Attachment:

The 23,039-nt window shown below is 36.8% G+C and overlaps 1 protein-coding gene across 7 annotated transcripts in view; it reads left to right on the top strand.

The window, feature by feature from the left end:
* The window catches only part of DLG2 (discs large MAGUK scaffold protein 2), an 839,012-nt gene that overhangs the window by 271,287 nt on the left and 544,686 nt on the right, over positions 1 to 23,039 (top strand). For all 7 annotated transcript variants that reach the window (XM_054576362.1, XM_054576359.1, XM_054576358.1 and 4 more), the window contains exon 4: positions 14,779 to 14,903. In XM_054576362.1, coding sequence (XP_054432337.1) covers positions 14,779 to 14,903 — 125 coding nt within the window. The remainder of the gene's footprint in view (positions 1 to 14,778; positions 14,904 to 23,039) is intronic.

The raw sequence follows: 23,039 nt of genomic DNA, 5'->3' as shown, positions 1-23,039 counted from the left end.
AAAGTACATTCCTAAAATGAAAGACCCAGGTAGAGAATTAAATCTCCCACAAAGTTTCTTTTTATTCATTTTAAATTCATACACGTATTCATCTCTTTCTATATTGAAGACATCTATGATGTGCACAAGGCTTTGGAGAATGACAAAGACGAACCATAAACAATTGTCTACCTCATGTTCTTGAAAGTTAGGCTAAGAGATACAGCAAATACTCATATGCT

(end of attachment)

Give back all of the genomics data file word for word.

The 23,039-nt window shown below is 36.8% G+C and overlaps 1 protein-coding gene across 7 annotated transcripts in view; it reads left to right on the top strand.

The window, feature by feature from the left end:
* The window catches only part of DLG2 (discs large MAGUK scaffold protein 2), an 839,012-nt gene that overhangs the window by 271,287 nt on the left and 544,686 nt on the right, over positions 1 to 23,039 (top strand). For all 7 annotated transcript variants that reach the window (XM_054576362.1, XM_054576359.1, XM_054576358.1 and 4 more), the window contains exon 4: positions 14,779 to 14,903. In XM_054576362.1, coding sequence (XP_054432337.1) covers positions 14,779 to 14,903 — 125 coding nt within the window. The remainder of the gene's footprint in view (positions 1 to 14,778; positions 14,904 to 23,039) is intronic.

The raw sequence follows: 23,039 nt of genomic DNA, 5'->3' as shown, positions 1-23,039 counted from the left end.
AAAGTACATTCCTAAAATGAAAGACCCAGGTAGAGAATTAAATCTCCCACAAAGTTTCTTTTTATTCATTTTAAATTCATACACGTATTCATCTCTTTCTATATTGAAGACATCTATGATGTGCACAAGGCTTTGGAGAATGACAAAGACGAACCATAAACAATTGTCTACCTCATGTTCTTGAAAGTTAGGCTAAGAGATACAGCAAATACTCATATGCT